Super Rugby AU success gives Rugby Australia 'something to ponder'

Rugby Australia chief executive Andy Marinos says the success of Super Rugby AU has given his board something to ponder in terms of competition structures for next season, admitting a fully united trans-Tasman competition is not yet a guarantee.

Saturday night's Super Rugby AU final between the Reds and Brumbies is tracking towards a crowd in excess of 40,000 people, while the broadcast has been switched to Nine's main channel from its usual Saturday night timeslot on Nine Gem. The match will also be streamed on Stan Sport.

The feedback to the season has been largely positive amongst Australian rugby supporters who appear to enjoy the derby concept and have welcomed the return of the Western Force, who this year made the finals.

And then there is the fact that there are two Australian winners each weekend, while on Saturday night either the Reds or Brumbies will be crowned champions which helps to create a far more positive narrative around the game, at least when compared with the dire 40-0 run of matches against New Zealand opposition under the old Super Rugby format in 2017-18.

While it appears a fully united 12-team trans-Tasman model remains the favoured option for next season, this year's Super Rugby AU competition has certainly left a mark on RA administrators.

"It's certainly given us something to ponder," Marinos told reporters on a Zoom call after confirming the Wallabies's three-Test series with France would run over 11 days in July. "I think we've been really encouraged by what we've seen, the enthusiasm, the fact that we have an Aussie winner every week and the fact that we've been able to unearth and develop and bring through a whole lot of new young talent.

"And there certainly is an optimism, all of our metrics are tracking upwards; our broadcast viewership is up, our attendances are positive. And this is all part of this new era that we're going into, in terms of that we've got to look at what the landscape is and certainly do what's best for both [Australia and New Zealand] of us.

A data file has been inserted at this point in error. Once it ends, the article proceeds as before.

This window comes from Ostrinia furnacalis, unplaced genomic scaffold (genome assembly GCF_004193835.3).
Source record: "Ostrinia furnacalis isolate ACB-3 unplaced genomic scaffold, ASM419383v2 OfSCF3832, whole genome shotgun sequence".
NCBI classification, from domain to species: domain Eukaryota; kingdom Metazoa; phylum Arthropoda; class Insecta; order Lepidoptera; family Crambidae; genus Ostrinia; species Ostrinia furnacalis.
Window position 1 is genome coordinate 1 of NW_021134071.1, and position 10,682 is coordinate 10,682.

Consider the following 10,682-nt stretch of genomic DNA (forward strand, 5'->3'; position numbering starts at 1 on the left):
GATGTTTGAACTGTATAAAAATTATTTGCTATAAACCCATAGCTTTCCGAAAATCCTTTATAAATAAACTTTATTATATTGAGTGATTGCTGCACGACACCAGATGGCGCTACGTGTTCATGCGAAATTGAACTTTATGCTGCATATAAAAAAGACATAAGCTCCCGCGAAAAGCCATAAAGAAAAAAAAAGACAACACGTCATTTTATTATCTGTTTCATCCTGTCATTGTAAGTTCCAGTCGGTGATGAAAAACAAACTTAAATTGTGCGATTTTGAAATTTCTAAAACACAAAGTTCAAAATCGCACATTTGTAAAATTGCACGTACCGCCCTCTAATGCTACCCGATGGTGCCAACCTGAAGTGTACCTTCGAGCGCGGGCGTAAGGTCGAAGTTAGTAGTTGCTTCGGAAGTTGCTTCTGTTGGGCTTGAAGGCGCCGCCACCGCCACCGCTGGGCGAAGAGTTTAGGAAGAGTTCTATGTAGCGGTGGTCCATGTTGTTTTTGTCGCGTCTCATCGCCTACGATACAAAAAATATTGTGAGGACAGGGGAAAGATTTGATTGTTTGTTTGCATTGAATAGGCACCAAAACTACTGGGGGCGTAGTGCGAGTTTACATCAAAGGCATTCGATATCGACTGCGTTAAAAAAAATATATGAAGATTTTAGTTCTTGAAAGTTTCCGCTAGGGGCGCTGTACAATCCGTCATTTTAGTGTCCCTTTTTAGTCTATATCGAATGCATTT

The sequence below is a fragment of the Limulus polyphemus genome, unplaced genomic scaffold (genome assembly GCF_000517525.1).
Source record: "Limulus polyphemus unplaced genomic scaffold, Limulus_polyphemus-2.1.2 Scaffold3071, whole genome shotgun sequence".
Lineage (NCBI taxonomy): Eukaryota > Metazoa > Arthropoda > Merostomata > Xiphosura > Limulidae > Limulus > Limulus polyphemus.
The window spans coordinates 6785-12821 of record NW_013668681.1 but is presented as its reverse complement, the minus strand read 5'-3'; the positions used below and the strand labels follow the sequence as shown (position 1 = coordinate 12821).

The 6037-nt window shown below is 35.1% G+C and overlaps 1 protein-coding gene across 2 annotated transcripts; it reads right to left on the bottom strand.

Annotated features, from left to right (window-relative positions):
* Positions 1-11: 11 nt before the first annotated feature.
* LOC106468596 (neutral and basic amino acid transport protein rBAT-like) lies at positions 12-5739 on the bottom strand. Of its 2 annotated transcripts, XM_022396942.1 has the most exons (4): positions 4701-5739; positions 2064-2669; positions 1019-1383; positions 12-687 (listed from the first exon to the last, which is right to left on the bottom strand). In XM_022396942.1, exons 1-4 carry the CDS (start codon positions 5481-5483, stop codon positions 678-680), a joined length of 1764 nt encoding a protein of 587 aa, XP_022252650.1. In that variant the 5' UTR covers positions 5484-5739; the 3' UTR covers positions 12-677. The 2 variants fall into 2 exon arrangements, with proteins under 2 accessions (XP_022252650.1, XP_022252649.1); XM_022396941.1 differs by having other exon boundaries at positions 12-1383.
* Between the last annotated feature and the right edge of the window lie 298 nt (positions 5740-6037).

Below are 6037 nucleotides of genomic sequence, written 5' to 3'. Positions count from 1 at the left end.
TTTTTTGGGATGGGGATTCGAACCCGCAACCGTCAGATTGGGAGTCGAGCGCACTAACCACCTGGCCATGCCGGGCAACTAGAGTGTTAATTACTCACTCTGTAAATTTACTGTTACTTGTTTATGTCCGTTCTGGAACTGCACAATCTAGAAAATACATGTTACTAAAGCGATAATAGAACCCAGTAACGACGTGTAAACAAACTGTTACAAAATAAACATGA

"But I think there's a lot of value in the trans-Tasman, it's also good to give yourself a litmus test against your compatriots across the ditch. But I think we've just got to wait and see at what is the end of that whole competition structure going to look like with the possibility of our other two teams joining."

New Zealand Rugby is leading the way on the 12-team competition, for which the plan is to admit both Moana Pasifika and Fiji Drua from 2022. The exact structure of such a competition, or various models up for discussion, has yet to be formally addressed but it's understood RA is keeping its options open.

Certainly the sight of a near-full Suncorp Stadium and likely the best broadcast figures for a provincial rugby match since the Waratahs defeated the Crusaders in the 2014 Super Rugby final will only further add to discussions as to what is the best course of action moving forward.

Whatever that turns out to be, Marinos hopes a decision would be made by the end of next month.

"We're sort of working towards June, end of June, when we know what the structure's going to look like because that structure's going to form the season length and how the whole season is going to roll out," Marinos said.

"So we're on weekly catch-ups with the Kiwis in terms of active engagement around this and, for now, the focus is getting this Super Rugby AU final underway and celebrating all the goodness out of what has been a really really strong and positive rugby competition here in Australia."

Meanwhile, Wallabies coach Dave Rennie can now start preparing for France's visit with absolute certainty after the three-Test series was officially confirmed on Friday morning.

The series will be played over 11 days between Jul. 7 & 17, with midweek matches in Sydney and Melbourne before the finale is played on Saturday in Brisbane.

Rectangular stadiums AAMI Park and Suncorp Stadium will be used in Melbourne and Brisbane respectively, but RA has opted for the Sydney Cricket Ground for the series opener in a move that will likely irk some supporters.

Marinos indicated the decision was borne out of existing contracts and that he expected a bigger crowd would attend than what Parramatta's Bankwest Stadium can hold.

"I don't see why it wouldn't, absolutely optimistic that it's going to [draw more than 30,000]," Marinos said of the Sydney Test.

"This is a fantastic Test series, it's a very aspirational, up-and-coming French team and there's also a huge amount of excitement here within our Wallabies squad around our new generation coming through; we've seen them pit themselves last year against the All Blacks and the Argentinians.

"And it's going to be a really good barometer for the north and southern hemisphere to see how they go against each other. And for all those purists and the people who are following rugby, it's two teams that are certainly on the up and, more importantly, we're going to see the emergence of new talent."